How Do We Contend With Women Who Misuse The “Justifiable Homicide” Defense?
3:30 pm, February 6th | by Colette McIntyre
On Tuesday Jodi Arias admitted that she had lied to investigators. The 32-year-old Arizona woman is currently on trial for the 2008 murder of her boyfriend Travis Alexander; she is accused of stabbing Alexander twenty-seven times, slitting his throat, and shooting him in the forehead, leaving his body in his Phoenix home to be found five days later. Initially, Arias denied any knowledge of the killing. Then, her story changed and she blamed the murder on “masked intruders.” Now Arias is claiming that she murdered Alexander in self-defense.
“Did you kill Travis Alexander on June 4, 2008?” defense attorney Kirk Nurmi asked. “Yes I did,” Arias replied. “He attacked me and I defended myself.” Arias alleged that she earlier claimed she wouldn’t be convicted because she had planned on committing suicide before a trial could begin: “At the time, I had plans to commit suicide. So I was extremely confident that no jury would convict me because I didn’t exact any of you to be here,” Arias told jurors. “I planned to be dead.”
Taking into account Arias’ previous false statements, her lack of self-defense wounds, and the fact that she attempted to clean Alexander’s Phoenix home after the attack, it’s hard not to interpret Arias’ self defense claim as a ploy to gain sympathy from jurors. By alleging domestic abuse, Arias can portray herself as the “real” victim; under the guise of self-defense, her attack may be interpreted as justifiable. If Arias is in fact lying about the abuse, she is making a mockery of real domestic abuse victims.
Using a self-defense claim as a courtroom gambit completely undermines public confidence in true allegations of domestic abuse. Every defense that falsely invokes justifiable homicide worsens the plight of women who are charged with killing their abusers, and makes it harder to prove when a crime has really taken place.
The current legal understanding of domestic violence has only been around for about forty years. As Holly Maguigan, a law professor at New York University Law School, states, prior to the mainstreaming of feminist theory in the 1970s, “battered women who killed their abusers in self-defense had been encouraged to plead insanity or were persuaded to plead guilty to lesser charges rather than risk going to trial.” Prolonged domestic violence simply wasn’t seen as a reasonable justification of deadly force. In the mid-1970s, Battered Woman Syndrome was coined to help combat these biases in the law. BWS is a psychological term used to describe women who are or were trapped in abusive relationships typified by the “cycle of violence“; it’s effects are comparable to Post Traumatic Stress Syndrome. Thanks to the growing research on BWS and the tireless work of domestic abuse organizations, courts are now more likely to recognize evidence of domestic violence in support of self-defense claims.
However, the success of the battered-woman defense has been mixed; while knowledge of domestic violence and its effects have increased, many judges and juries still struggle to understand why victims stay in abusive relationships and just how a wife — a symbol of the safe domestic sphere — could kill her husband. As Maguigan reports, women who kill their abusive husbands are convicted at the same rate as other people on trial for murder. Despite all the advancements made and the legal precedents in place, according to the National Collation Against Domestic Violence the average sentence for women who kill their partners is 15 years — for men, it is just 2 to 6.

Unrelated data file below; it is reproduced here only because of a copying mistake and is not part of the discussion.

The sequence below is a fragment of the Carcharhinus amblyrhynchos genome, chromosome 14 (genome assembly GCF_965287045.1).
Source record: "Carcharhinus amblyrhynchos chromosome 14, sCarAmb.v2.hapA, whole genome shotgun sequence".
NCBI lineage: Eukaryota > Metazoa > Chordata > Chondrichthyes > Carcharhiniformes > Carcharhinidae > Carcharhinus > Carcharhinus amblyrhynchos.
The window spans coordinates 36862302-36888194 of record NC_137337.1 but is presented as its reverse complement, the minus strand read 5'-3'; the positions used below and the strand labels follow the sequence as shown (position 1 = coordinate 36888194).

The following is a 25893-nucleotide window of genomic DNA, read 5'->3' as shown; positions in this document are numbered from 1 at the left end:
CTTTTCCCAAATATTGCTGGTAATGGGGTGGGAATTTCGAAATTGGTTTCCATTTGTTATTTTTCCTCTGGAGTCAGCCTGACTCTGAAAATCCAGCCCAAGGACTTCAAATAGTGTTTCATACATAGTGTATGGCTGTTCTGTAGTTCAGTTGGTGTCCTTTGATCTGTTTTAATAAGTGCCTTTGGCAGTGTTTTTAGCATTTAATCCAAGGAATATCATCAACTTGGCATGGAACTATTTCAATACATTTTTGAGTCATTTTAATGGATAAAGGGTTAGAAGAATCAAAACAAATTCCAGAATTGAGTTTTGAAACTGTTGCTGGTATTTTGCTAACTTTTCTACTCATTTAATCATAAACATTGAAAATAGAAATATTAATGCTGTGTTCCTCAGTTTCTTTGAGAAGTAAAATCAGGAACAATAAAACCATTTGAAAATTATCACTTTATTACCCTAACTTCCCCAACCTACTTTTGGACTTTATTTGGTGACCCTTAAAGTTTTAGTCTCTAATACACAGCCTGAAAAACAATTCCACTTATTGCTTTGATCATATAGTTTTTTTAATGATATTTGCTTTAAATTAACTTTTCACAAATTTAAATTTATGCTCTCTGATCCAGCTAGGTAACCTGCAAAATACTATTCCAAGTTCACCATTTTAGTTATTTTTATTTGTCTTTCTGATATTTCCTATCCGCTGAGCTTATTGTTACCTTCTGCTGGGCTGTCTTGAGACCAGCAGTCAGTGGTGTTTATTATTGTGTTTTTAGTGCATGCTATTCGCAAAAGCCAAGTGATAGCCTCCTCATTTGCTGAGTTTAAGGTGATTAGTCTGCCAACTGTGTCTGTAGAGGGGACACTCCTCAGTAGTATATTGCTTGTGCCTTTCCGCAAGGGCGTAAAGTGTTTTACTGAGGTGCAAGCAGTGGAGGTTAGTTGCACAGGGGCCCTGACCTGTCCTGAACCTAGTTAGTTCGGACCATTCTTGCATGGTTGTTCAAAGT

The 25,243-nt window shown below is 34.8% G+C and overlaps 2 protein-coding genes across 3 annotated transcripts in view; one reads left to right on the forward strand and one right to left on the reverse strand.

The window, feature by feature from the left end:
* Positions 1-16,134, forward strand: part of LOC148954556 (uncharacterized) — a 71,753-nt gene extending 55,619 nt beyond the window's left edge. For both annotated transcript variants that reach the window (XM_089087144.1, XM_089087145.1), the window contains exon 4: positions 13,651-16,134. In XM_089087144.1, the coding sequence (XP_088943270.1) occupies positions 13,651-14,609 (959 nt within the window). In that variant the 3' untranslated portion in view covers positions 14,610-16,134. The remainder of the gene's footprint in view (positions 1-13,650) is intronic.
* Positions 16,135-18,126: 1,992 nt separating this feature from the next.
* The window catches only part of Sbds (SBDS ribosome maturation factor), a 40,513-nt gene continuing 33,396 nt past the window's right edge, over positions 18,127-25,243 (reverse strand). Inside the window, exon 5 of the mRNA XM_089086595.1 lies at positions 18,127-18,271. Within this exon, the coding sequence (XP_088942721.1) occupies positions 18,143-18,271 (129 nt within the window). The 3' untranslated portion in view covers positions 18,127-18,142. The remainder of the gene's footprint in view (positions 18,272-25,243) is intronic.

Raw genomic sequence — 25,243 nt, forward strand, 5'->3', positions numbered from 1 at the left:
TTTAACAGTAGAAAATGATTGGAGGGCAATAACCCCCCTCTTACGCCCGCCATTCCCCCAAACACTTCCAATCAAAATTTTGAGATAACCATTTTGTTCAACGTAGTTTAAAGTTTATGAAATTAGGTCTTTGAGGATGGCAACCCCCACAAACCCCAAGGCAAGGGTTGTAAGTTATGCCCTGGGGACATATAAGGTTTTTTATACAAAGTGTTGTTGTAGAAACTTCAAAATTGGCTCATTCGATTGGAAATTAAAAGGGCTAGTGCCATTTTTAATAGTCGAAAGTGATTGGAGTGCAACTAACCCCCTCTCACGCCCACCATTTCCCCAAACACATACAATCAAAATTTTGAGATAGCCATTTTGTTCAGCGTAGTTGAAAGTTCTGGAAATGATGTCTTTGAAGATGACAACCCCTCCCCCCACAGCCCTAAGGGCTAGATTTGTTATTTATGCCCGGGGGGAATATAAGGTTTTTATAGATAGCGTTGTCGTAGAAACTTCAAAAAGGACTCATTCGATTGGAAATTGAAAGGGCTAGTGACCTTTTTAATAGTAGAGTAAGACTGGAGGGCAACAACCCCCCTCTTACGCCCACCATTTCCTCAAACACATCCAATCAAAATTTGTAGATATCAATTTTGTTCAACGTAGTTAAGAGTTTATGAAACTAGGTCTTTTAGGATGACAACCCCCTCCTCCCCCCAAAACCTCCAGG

A Maryland judge sentenced Kenneth Peacock to eighteen months for killing his unfaithful wife. The next day, a different judge in the same Maryland county sentenced Patricia Ann Hawkins, a victim of domestic abuse, to three years for killing her husband. The Michigan Office of the State Appellate Defender’s survey of legal cases found that state prosecutors consistently overcharge female defendants in victim precipitated homicides. Additionally, the survey found that in cases where the female defendants had killed their battering spouses, judges usually refused to “follow appropriate jury instructions” and “deviate from sentencing guidelines.” Approximately 90 percent of women incarcerated for killing men were abused by the men whom they killed.
False self-defense claims and accusations of abuse are more likely to give ammunition to those who think domestic violence isn’t a serious epidemic and that BWS doesn’t exist. It is similar to how the women who make false rape accusations overshadow the thousands of very real rape victims — the specter of false reports hurts the men who are implicated, the police who are in charge of investigating, and the women who come forward with true reports of rape. One false allegation in the news informs an entire police precinct, jury pool, even families and friends; it stigmatizes and discourages victims. While many studies agree that only 2 to 8 percent of reports of rape are false, even one highly publicized false report can undermine a future victims’ fight for justice.
Society has very little tolerance for women who fight back. Victims of domestic violence who eventually kill their abusers already have enough prejudices and biases to overcome in the courtroom; saddling them with the burden of bogus self-defense claims that stigmatize Battered Woman Syndrome and domestic abuse defenses is simply unfair.